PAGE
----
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ARQ (Santiago)

versión On-line ISSN 0717-6996

ARQ (Santiago)  no.106 Santiago dic. 2020

http://dx.doi.org/10.4067/S0717-69962020000300003 

Portfolio

The City as Text

Carola Ureta Marín1 

1 Master in Visual Communication, Royal College of Art, Londres, Inglaterra. carola.umarin@gmail.com

Abstract:

After the social unrest of October 2019, the walls became the spokespersons for the infinite ways to demand a more dignified life. Thus, an architectural element - the facade - became a territory of political struggle. Through photography and design, the City as Text project registered this condition and transformed it into an archive for a future in which, hopefully, it will no longer be necessary to make those demands again.

Keywords: coexistence; documentation; demonstrations; city; photography

Source: © La Ciudad como Texto

Figure 1 Official poster. 

The City as Text is the name of a project that rescues the memory engraved on the walls of La Alameda: the avenue that was the protagonist - in Santiago - of the demonstrations during the

social unrest in Chile.

Source: © La Ciudad como Texto

Figure 2 Stretch 1, Providencia Ave. between Seminario St. and General Bustamante Ave.  

The project is an invitation to take a virtual tour of the 2.4 km recorded on the 36th day of the unrest. This journey, which begins at the citizen protests’ epicenter - ‘Plaza Dignidad’ -, proceeds along the southern side of the city’s emblematic central axis, ending in Plaza de la Ciudadanía, located right in front of La Moneda, the presidential palace.

Source: © La Ciudad como Texto

Figure 3 Stretch 2, Libertador General Bernardo O’Higgins Ave. between Vicuña Mackenna Ave. and Ramón Corvalán St. 

This record, made in collaboration with the photographer Daniel Corvillón, is composed of 136 photographs. The material is hosted on the site www.laciudadcomotexto.cl, designed and programmed together with the web developer Felipe Sologuren. Thus, people from all over the world can live the experience of walking through these streets and fix their memory in a particular moment of Chilean history, collecting in a unique way all the messages that were shouted as well as tattooed in the walls as an echo of the social demands. This material - free and of public access - is presented as an input for various research and educational, artistic, and cultural works.

Source: © La Ciudad como Texto

Figure 4 Libertador General Bernardo O’Higgins Ave., near the front of the Casa Central of the Pontificia Universidad Católica de Chile. 

We worked on the project during the quarantine, taking 9 months to be released, with a digital launch in August 2020. This initiative is characterized by being completely collaborative and self-managed by its author, and so far, more than 60 people have participated. In addition to the images, this project has 36 guests, including the National Prize for Architecture, Miguel Lawner; the graphic artist Vicente Larrea; Luis Albornoz; the editor of loM Ediciones Silvia Aguilera; the current rector of Universidad de las Artes del Ecuador María Paulina Soto; the coordinator of Memoria Chilena Daniela Schütte; among others, who collaborated by writing a footnote inspired by specific fragments of the record. Following the citizen resistance aesthetics that marked the demonstrations, these texts are illuminated by green lasers and can be viewed as you navigate the urban route. There is a digital book - also hosted on the website and free for download - where the project is detailed, along with the footnotes and other guest texts. Currently, there is a 15-meter-long fragment of the record in the Museo del Estallido Social, which can be visited.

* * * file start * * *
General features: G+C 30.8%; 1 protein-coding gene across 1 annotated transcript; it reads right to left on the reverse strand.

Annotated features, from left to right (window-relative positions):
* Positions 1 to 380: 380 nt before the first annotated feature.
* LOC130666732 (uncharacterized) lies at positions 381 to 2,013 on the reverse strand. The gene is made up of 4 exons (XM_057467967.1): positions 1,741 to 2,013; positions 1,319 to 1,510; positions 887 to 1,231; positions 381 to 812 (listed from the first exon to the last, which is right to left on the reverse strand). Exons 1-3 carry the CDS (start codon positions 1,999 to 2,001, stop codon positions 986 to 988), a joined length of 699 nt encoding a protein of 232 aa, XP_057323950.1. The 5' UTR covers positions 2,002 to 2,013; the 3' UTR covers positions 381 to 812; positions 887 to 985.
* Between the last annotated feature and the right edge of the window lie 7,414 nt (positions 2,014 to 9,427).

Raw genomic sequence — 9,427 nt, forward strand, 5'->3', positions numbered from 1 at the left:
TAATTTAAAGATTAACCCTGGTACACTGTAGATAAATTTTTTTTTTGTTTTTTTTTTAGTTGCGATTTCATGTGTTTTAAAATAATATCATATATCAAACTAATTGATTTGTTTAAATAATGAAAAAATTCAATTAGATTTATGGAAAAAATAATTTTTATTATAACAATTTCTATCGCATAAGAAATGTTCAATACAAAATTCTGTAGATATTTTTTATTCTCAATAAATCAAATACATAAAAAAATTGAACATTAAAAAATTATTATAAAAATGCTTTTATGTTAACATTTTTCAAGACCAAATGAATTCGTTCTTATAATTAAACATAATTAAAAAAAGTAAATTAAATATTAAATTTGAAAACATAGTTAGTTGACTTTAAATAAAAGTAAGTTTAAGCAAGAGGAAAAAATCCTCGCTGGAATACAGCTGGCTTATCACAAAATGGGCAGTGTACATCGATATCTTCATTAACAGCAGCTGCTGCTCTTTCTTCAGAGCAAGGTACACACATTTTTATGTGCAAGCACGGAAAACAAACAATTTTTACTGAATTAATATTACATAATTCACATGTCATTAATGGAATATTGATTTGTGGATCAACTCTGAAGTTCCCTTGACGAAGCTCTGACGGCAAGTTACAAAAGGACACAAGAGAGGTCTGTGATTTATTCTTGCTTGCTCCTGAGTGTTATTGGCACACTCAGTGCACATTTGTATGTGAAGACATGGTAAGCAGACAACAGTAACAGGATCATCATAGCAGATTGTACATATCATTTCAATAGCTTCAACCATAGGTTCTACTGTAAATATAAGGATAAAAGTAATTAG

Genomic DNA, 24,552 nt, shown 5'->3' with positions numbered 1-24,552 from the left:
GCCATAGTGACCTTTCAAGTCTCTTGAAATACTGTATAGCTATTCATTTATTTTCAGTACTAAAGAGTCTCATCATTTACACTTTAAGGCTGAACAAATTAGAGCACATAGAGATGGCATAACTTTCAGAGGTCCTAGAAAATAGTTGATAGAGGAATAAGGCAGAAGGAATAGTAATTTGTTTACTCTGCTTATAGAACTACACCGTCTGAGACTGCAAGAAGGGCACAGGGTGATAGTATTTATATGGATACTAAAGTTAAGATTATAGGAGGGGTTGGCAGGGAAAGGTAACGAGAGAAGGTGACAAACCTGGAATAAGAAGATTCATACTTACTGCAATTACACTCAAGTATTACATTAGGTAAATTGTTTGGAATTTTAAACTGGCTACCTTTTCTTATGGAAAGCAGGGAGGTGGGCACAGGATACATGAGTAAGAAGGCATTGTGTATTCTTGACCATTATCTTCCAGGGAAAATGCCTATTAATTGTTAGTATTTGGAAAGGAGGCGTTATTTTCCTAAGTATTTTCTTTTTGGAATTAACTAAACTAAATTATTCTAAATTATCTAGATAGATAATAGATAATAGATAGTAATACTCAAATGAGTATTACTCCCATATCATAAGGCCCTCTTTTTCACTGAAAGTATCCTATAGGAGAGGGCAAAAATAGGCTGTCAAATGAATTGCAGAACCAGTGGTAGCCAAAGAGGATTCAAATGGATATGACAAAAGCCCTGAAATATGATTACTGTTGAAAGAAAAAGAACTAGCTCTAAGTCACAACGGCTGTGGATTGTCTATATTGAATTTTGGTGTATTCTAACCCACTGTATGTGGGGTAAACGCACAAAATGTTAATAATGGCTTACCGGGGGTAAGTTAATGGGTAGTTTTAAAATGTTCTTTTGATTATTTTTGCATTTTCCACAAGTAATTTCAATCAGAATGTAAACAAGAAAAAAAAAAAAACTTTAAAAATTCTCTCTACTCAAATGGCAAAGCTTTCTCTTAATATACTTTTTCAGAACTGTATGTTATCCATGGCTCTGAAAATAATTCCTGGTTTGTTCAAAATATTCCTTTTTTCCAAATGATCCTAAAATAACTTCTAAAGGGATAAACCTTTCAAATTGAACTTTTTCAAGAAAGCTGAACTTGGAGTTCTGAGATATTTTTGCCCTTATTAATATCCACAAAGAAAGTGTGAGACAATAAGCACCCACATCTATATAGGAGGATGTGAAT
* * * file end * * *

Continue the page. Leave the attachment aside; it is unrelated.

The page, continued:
Source: © La Ciudad como Texto

Figure 5 Libertador General Bernardo O’Higgins Ave., near the front of the Casa Central of the Universidad de Chile. 

The manual and digital exercise of reconstructing this kilometer-long cloth, allows us to rescue the demands, slogans, phrases, characters, and messages that were poured in the streets and erased a month after the demonstrations began with the coats of painting of invisible organizations, this even before Covid-19 arrived in Chile and citizens were confined to the interior of their homes.

Source: © La Ciudad como Texto

Figure 6 Photographic montage. 

Source: © La Ciudad como Texto

Figure 7 Photographic montage. 

#memorycannotbeerased

Carola Ureta Marín

Designer, Pontificia Universidad Católica de Chile, Master in Cultural Management, Universidad de Chile. She specializes in editorial projects and graphic design linked to cultural development. She is the director and founder of the project The City as Text; co-author of the book Luis Fernando Rojas: Obra Gráfica 1875-1942, awarded as Best Edition 2015; and is part of the digital platform Diseño Nacional. She has participated in international congresses on the study and history of design in Taipei (2016), Medellin (2018), Barcelona (2018) and New York (2020). Currently, she is part of the curatorial team of the Chilean Pavilion for the London Design Biennale 2021, and is a student of the Master in Visual Communication at the Royal College of Art, United Kingdom.

Creative Commons License Este es un artículo publicado en acceso abierto bajo una licencia Creative Commons